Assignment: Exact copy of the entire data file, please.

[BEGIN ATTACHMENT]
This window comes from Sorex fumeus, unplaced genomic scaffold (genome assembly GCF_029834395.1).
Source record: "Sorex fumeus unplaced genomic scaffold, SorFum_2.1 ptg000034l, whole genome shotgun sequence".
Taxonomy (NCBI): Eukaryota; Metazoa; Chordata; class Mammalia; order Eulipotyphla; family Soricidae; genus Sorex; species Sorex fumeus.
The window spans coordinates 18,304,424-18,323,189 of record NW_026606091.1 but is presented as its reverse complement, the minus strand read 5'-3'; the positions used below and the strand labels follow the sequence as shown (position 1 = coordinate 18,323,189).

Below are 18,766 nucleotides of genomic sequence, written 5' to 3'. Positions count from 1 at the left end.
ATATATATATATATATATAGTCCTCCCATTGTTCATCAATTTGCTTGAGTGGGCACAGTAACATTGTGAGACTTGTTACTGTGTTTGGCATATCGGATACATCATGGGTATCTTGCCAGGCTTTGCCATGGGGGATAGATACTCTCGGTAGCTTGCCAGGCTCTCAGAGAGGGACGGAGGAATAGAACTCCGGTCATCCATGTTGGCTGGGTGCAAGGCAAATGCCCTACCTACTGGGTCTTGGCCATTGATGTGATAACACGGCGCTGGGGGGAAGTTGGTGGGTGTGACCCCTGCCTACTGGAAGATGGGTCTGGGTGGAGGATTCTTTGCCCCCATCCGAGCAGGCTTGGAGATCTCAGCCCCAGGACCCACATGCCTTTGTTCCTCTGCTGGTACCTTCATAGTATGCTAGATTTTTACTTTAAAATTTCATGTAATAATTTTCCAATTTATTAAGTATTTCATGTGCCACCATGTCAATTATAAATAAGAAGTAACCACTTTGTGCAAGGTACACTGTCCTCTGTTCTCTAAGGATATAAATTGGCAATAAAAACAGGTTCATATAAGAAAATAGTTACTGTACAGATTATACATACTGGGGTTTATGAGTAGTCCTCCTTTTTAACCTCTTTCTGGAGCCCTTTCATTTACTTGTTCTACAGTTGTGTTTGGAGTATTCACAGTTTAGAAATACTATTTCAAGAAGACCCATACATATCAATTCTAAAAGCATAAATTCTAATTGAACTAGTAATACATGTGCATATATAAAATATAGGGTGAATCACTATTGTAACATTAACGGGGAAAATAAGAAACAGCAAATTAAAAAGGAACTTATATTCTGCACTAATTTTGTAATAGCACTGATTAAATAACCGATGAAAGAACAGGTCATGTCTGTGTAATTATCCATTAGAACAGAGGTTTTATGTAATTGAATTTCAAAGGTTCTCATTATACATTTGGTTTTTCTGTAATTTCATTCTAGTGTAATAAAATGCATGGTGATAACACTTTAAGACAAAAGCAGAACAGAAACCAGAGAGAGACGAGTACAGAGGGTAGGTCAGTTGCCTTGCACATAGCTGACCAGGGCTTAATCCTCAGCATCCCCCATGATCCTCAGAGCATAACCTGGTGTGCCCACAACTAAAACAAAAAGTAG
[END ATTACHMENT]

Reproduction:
This window comes from Sorex fumeus, unplaced genomic scaffold (genome assembly GCF_029834395.1).
Source record: "Sorex fumeus unplaced genomic scaffold, SorFum_2.1 ptg000034l, whole genome shotgun sequence".
Taxonomy (NCBI): Eukaryota; Metazoa; Chordata; class Mammalia; order Eulipotyphla; family Soricidae; genus Sorex; species Sorex fumeus.
The window spans coordinates 18,304,424-18,323,189 of record NW_026606091.1 but is presented as its reverse complement, the minus strand read 5'-3'; the positions used below and the strand labels follow the sequence as shown (position 1 = coordinate 18,323,189).

Below are 18,766 nucleotides of genomic sequence, written 5' to 3'. Positions count from 1 at the left end.
ATATATATATATATATATAGTCCTCCCATTGTTCATCAATTTGCTTGAGTGGGCACAGTAACATTGTGAGACTTGTTACTGTGTTTGGCATATCGGATACATCATGGGTATCTTGCCAGGCTTTGCCATGGGGGATAGATACTCTCGGTAGCTTGCCAGGCTCTCAGAGAGGGACGGAGGAATAGAACTCCGGTCATCCATGTTGGCTGGGTGCAAGGCAAATGCCCTACCTACTGGGTCTTGGCCATTGATGTGATAACACGGCGCTGGGGGGAAGTTGGTGGGTGTGACCCCTGCCTACTGGAAGATGGGTCTGGGTGGAGGATTCTTTGCCCCCATCCGAGCAGGCTTGGAGATCTCAGCCCCAGGACCCACATGCCTTTGTTCCTCTGCTGGTACCTTCATAGTATGCTAGATTTTTACTTTAAAATTTCATGTAATAATTTTCCAATTTATTAAGTATTTCATGTGCCACCATGTCAATTATAAATAAGAAGTAACCACTTTGTGCAAGGTACACTGTCCTCTGTTCTCTAAGGATATAAATTGGCAATAAAAACAGGTTCATATAAGAAAATAGTTACTGTACAGATTATACATACTGGGGTTTATGAGTAGTCCTCCTTTTTAACCTCTTTCTGGAGCCCTTTCATTTACTTGTTCTACAGTTGTGTTTGGAGTATTCACAGTTTAGAAATACTATTTCAAGAAGACCCATACATATCAATTCTAAAAGCATAAATTCTAATTGAACTAGTAATACATGTGCATATATAAAATATAGGGTGAATCACTATTGTAACATTAACGGGGAAAATAAGAAACAGCAAATTAAAAAGGAACTTATATTCTGCACTAATTTTGTAATAGCACTGATTAAATAACCGATGAAAGAACAGGTCATGTCTGTGTAATTATCCATTAGAACAGAGGTTTTATGTAATTGAATTTCAAAGGTTCTCATTATACATTTGGTTTTTCTGTAATTTCATTCTAGTGTAATAAAATGCATGGTGATAACACTTTAAGACAAAAGCAGAACAGAAACCAGAGAGAGACGAGTACAGAGGGTAGGTCAGTTGCCTTGCACATAGCTGACCAGGGCTTAATCCTCAGCATCCCCCATGATCCTCAGAGCATAACCTGGTGTGCCCACAACTAAAACAAAAAGTAG